SAN DIEGO (CN) – San Diego County supervisors voted Tuesday to ban weapons such as knives, stun guns and pepper spray in anticipation of protests near the border wall prototype project, which broke ground Tuesday steps away from the U.S.-Mexico border.
The supervisors unanimously approved an urgency ordinance prohibiting “items known to be used as weapons” in the unincorporated area of Otay Mesa, where construction on the eight border wall prototypes began.
Completion of the border wall prototype project is expected within 30 days, according to U.S. Customs and Border Protection.
In addition to the weapons ban, the ordinance establishes a so-called “free speech zone” near the border wall construction site where people will be permitted to protest. The measure allows for perimeters or “separations” during protests.
Weapons or items that can be used as weapons included in the ban are: knives and daggers; shields; poles, sticks, dowels and baseball bats; pepper spray; axes and axe handles; Tasers; torches; clubs; bricks and rocks; and firearms.
The county ordinance went into effect immediately Tuesday.
Signs indicating the areas where a temporary weapons ban has been ordered will be publicly posted online and at the physical location. Those who fail to comply with the weapons ban can be criminally charged, according to county officials.
The weapons ban was mirrored after the one adopted by Berkeley’s City Council following protests at the University of California’s Berkeley campus over its controversial decision to host an event with conservative author Milo Yiannopoulos.
Berkeley also allowed officers to use pepper spray on violent protesters in light of violent conflicts that transpired over the summer. No such proposal has been made in San Diego.
Violent protests in cities such as Berkeley and Charlottesville, Va., were cited by county supervisors as examples of clashes they don’t want repeated in San Diego over a border wall construction project they believe is unnecessary.
“This is a divisive time in our nation’s history. Frankly, we already have a border fence in San Diego so I’m not sure why we were targeted to do a prototype wall. I think Texas would have been more appropriate,” Supervisor Dianne Jacob said at Tuesday’s meeting.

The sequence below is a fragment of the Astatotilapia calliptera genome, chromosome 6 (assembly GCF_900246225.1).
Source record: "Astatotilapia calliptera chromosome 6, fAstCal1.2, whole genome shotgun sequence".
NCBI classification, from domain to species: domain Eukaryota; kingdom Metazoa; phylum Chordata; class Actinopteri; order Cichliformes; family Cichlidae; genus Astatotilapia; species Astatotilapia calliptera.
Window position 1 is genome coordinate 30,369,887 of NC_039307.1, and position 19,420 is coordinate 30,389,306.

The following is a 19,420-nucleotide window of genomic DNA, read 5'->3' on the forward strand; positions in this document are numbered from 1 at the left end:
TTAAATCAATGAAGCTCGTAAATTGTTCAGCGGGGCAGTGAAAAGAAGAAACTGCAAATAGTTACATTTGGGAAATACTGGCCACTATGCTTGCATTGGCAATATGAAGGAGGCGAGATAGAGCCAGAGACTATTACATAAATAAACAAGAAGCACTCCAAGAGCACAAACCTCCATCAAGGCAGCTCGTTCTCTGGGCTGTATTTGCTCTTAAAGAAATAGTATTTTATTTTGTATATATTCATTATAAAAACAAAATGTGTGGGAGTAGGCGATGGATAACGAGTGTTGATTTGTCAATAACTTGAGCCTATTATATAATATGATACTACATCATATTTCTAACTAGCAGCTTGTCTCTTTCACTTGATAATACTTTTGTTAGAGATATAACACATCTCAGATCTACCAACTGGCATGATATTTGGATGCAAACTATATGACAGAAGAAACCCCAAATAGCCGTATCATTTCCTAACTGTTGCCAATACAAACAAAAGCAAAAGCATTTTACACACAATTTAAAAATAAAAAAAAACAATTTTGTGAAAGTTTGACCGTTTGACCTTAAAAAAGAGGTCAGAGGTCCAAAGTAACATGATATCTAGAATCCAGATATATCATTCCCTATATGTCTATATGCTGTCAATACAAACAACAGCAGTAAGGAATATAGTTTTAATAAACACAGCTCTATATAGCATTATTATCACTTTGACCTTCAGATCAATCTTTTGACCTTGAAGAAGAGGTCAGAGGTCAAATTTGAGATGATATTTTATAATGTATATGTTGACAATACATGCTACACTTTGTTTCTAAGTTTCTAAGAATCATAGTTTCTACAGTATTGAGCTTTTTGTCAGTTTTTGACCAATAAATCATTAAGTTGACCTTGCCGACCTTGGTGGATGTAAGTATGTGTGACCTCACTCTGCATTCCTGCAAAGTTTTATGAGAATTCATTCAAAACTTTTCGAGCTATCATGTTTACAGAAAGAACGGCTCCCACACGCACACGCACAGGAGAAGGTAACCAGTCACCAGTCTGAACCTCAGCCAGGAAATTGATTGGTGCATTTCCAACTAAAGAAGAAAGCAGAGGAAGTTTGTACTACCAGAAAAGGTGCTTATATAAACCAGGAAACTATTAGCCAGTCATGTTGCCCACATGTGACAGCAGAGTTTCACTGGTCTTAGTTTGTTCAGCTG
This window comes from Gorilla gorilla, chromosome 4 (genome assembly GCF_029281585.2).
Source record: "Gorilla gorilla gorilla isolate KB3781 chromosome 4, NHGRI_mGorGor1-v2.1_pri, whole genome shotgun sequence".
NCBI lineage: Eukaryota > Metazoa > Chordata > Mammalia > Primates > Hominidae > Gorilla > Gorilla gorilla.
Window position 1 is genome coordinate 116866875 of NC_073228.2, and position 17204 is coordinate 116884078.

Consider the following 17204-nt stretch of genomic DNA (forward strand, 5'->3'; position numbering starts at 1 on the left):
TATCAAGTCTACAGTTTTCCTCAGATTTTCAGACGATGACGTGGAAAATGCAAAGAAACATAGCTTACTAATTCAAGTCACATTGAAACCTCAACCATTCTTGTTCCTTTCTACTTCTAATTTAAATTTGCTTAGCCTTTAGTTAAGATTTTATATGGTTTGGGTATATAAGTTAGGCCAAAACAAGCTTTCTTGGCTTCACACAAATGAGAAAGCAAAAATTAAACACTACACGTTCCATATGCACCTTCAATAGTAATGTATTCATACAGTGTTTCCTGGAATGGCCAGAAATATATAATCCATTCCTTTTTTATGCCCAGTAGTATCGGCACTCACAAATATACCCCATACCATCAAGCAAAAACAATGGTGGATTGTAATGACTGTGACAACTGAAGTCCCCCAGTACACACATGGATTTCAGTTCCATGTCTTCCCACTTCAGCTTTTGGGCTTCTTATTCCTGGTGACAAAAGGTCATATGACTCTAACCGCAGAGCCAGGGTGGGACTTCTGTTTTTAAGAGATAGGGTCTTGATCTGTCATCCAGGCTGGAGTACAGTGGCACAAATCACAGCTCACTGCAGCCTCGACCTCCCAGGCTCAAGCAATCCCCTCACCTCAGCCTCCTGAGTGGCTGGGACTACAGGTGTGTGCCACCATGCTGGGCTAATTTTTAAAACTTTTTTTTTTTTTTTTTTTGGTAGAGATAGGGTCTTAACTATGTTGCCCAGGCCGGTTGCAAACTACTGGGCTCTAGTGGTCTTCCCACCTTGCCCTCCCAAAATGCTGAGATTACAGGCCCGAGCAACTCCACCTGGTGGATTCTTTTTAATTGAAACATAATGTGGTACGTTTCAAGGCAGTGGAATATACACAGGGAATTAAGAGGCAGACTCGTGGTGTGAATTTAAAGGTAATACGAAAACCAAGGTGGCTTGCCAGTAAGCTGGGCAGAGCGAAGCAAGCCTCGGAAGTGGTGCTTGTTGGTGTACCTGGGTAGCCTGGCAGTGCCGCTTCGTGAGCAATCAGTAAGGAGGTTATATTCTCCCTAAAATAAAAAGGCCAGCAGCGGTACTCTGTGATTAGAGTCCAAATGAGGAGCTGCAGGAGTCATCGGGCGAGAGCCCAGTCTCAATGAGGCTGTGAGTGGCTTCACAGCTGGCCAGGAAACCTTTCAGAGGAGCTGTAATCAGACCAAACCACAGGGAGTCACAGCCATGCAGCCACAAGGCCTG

“This is very important. We are putting a plan in place to keep people safe and keep the peace,” she added.
Supervisor Greg Cox, who joined the meeting via teleconference while out of town in Washington D.C., also said he doesn’t support expanding the current border fence and called the prototypes a “demonstration project.”
San Diego’s City Council voted last week to formally oppose construction of President Donald Trump’s proposed border wall and will later consider “disclosing” or exposing companies involved in the construction process, rather than divesting city contracts from those companies.
Multiple lawsuits have been filed over environmental waivers issued by the Department of Homeland Security allowing builders to circumvent environmental laws to speed up construction of the prototypes, including a complaint filed in San Diego federal court last week by California Attorney General Xavier Becerra.
The San Diego Union-Tribune reported no parking signs had been put up Monday by the San Diego Police Department and San Diego County Sheriff’s Department on roads near the border wall prototype area in the Otay Mesa part of San Diego, 20 miles southeast of downtown.
The no-parking zones ban parking in the area starting from Tuesday until November.
The border wall prototypes will be 18 to 30 feet high, with four of the prototypes made of concrete and the other four made of “alternate materials,” according to Customs and Border Protection.